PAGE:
Studying the members of BRITISH ROCK music I constantly read stories whereby as children the likes of ERIC CLAPTON, members of  THE WHO,THE BEATLES, etc were confronted with the harsh reality of growing up either during or immediately after WORLD WAR II.Great Britain survived the war, victorious but bankrupt. The Empire would never be the same as WWII and its aftermath transformed Great Britain into something completely different and something very new. London especially, for it was bombed out during the onslaught of the German BLITZKRIEG (Lightning War). September 7,1940 was DAY ONE, the first night of 57 consecutive nights of bombings over the city of London. Three hundred (300) German bombers dropped 337 tons of explosives on the first night and as the fires spread throughout the city 448 civilians were killed.  Terror was the weapon of choice employed by the Germans.

The British government imposed mandatory blackouts, therefore all television broadcasts were banned during the evening.Radio once again was in the forefront as the cheap alternative for entertainment. It was during this time that many more British radio listeners became familiar with American music.

We ,The Brits and The Yanks have a common language, had a common cause being allies during the war. Post War England had exposure to our soldiers and sailors and LIVERPOOL a port city found many US Navy men along with the American records they carried.

POST WAR:

On British radio Traditional Jazz (Trad jazz )with its influences coming from boogie-woogie and the blues was very popular as was SKIFFLE ,especially Lonnie Donegan who rehashed American Folk tunes and was an inspiration to so many British youths, “Hey,I can do that”.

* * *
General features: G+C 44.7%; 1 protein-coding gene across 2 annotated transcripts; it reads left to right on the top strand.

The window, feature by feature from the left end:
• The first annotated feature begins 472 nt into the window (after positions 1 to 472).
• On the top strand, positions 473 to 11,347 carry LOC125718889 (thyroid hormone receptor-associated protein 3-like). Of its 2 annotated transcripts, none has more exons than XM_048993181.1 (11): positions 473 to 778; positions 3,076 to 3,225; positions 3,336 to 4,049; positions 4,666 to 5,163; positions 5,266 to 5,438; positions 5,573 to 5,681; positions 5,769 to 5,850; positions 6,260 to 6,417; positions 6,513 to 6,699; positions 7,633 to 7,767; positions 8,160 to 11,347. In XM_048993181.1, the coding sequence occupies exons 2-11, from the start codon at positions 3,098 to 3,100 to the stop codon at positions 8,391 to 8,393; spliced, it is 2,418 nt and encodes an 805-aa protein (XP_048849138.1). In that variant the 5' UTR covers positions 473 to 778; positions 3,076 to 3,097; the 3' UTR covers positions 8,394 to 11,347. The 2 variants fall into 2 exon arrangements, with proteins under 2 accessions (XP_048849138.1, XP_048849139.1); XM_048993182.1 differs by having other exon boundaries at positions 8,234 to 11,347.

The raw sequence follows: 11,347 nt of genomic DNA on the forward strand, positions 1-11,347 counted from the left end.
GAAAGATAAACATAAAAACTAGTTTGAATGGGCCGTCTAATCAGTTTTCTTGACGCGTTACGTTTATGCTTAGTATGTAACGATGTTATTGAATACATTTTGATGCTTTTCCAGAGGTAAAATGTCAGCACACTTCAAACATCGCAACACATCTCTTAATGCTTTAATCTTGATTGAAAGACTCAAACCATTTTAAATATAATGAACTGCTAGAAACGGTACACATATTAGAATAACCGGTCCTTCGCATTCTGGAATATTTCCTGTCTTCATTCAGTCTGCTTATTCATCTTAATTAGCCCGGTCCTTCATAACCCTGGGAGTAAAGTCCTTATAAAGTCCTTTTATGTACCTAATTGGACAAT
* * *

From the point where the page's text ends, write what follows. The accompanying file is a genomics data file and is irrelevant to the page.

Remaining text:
BLACKBOARD JUNGLE (1955) and ROCK AROUND THE CLOCK (1955) two movies that showed teen rebellion set a post war generation off on a different path than their parents took to adulthood. During the late 50’s and early 60’s the radio was playing “new music” ,#1 hits mostly describing teenage desires.  ELVIS, LIL RICHARD, BUDDY HOLLY, etc were heard on the radio and seen on many teen oriented tv shows especially OH BOY! . This show in particular promoted rock n roll. JACK GOOD its producer would later will be part of (American TV) ABC’s SHINDIG.

Homegrown BRIT HITS: August 1958: CLIFF RICHARD and THE SHADOWS with an original written by guitarist IAN SAMWELL, inspired by CHUCK BERRY,  “Move It”  is #2 on the UK charts.

1960: JOHNNY KIDD and THE PIRATES “Shakin’ All Over” is #1 in UK , this being a self penned tune by (Frederick Heath) JOHNNY KIDD and today it is a RnR standard.

1960: The British Blues scene develops with ALEXIS KORNER and CYRIL DAVIES, those artists influenced by MUDDY WATERS, HOWLIN’ WOLF, and ROBERT JOHNSON. And 1960’s  we find the arrival of Beat Music.

This new RnR  as seen in the movies and television, as heard on the radio, influenced the teens in lifestyle choices, fashion, attitudes, cars, motorcycles,and a distinct language of their own.

But what was so cool about the US to the Brit kids?

In America late 1940’s we had RnB, Blues, Jump Blues, Jazz, Gospel, Western Swing, Country (and Western). Bands had members rocking out on piano, sax, electric guitar, and an electric bass. Southern urban centers  like Memphis, Nashville, Etc. became hot beds for music. Northern migration trends brought musicians from the south to the cities of Chicago, New York, Cleveland, Detroit, each city within close proximity of the other. However, radio was mainly narrow, that is, race music was played on traditional black stations. Later, there was a hybrid of styles.

See you next time….Chapter13: A CHANGE IS GONNA COME (1965) Comments? jazzbus@gmail.com